I have prepared a will & trust with my lawyer and want it to remain private.
Your attorney is ethically bound to maintain your confidences and to refrain from disclosing any matters and information entrusted by you to the attorney.
The foregoing discussion does not establish an attorney-client relationship, is qualified by the limited facts presented above, and should not be relied upon as legal advice. To obtain definitive legal advice upon which one can rely necessitates retaining an attorney who is qualified in this particular area of the law.
It is completely confidential because of the attorney client relationship. There are a very few exceptions such as conspiring to commit a crime, but the exceptions are miniscule. Your information is private.
The above is general legal and business analysis. It is not "legal advice" but analysis, and different lawyers may analyse this matter differently, especially if there are additional facts not reflected in the question. I am not your attorney until retained by a written retainer agreement signed by both of us. I am only licensed in California. See also avvo.com terms and conditions item 9, incorporated as if it was reprinted here.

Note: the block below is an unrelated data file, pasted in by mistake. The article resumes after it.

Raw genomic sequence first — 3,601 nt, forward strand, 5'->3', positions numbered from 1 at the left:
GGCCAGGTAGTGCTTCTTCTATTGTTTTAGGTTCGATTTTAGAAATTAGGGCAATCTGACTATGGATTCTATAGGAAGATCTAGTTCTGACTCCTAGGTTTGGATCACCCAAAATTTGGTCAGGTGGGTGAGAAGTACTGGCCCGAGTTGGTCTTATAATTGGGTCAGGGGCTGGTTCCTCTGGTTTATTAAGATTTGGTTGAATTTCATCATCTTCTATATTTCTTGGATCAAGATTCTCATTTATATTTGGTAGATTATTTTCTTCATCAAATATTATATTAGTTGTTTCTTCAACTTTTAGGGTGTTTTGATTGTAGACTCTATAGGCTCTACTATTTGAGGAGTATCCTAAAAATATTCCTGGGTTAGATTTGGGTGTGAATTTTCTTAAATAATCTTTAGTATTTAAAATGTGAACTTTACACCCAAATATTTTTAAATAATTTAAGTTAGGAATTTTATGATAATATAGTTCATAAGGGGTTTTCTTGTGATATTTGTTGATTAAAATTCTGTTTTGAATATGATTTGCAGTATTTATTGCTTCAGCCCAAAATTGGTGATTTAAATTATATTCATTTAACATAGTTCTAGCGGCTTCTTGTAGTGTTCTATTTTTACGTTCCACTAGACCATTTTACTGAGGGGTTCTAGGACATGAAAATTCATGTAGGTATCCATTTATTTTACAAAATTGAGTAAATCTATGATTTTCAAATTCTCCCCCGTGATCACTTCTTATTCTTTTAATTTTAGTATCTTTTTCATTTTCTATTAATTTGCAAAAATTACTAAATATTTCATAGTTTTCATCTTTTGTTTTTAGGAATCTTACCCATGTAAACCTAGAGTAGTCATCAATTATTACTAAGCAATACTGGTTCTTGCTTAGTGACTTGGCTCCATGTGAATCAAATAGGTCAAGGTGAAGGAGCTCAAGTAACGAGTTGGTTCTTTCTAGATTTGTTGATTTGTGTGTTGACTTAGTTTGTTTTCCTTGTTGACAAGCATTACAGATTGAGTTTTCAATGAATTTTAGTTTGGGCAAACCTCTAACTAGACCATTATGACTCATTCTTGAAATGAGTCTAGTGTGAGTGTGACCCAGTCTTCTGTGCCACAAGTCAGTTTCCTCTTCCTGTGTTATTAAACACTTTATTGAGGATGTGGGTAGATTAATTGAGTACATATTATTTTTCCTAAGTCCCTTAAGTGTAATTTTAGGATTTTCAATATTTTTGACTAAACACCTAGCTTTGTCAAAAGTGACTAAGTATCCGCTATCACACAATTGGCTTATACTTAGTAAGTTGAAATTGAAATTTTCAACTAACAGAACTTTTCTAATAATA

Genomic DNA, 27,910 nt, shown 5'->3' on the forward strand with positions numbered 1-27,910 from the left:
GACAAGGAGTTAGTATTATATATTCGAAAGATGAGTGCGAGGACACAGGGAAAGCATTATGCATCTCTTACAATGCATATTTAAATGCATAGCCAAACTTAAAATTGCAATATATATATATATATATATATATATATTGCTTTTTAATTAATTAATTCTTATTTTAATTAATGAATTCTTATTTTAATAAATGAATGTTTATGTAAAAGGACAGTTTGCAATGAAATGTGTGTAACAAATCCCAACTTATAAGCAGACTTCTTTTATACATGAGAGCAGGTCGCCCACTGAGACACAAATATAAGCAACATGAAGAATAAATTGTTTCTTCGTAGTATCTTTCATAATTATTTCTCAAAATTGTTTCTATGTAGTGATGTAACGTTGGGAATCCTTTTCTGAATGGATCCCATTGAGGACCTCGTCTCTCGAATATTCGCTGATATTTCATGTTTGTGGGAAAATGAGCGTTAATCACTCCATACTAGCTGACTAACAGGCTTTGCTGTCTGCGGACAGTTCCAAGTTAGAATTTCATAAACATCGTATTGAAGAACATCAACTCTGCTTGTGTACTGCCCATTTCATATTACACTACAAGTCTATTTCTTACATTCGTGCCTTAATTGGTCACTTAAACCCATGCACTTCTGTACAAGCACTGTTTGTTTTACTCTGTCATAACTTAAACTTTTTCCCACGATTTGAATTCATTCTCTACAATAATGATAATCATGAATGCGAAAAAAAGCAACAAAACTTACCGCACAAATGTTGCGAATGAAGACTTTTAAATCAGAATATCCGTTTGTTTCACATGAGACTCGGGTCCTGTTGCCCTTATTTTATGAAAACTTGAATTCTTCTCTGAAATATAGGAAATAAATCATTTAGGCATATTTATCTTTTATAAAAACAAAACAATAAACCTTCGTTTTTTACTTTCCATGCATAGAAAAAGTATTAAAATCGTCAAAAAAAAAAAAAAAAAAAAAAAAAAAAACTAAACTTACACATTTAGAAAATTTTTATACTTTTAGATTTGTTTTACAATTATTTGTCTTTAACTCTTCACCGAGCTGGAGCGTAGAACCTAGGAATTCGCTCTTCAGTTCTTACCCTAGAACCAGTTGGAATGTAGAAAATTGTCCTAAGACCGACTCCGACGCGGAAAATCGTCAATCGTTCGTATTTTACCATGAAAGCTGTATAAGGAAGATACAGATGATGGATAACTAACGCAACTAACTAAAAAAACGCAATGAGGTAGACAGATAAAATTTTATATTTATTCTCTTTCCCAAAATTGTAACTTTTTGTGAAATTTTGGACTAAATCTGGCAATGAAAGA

One of the reasons people use trusts. is because it can remain confidential. Most attorneys will prepare a much shorter document called either a Certificate of Trust or Declaration of Trust that can be given to financial institutions as proof of the trust, but it contains only the minimal info such as the name and date of the trust and the trustees. Under no circumstances should an attorney ever disclose either the will and trust or any of your communications with the attorney to any other person.
Yes. Information shared with your attorney and contents of your estate plan is confidential during your lifetime.
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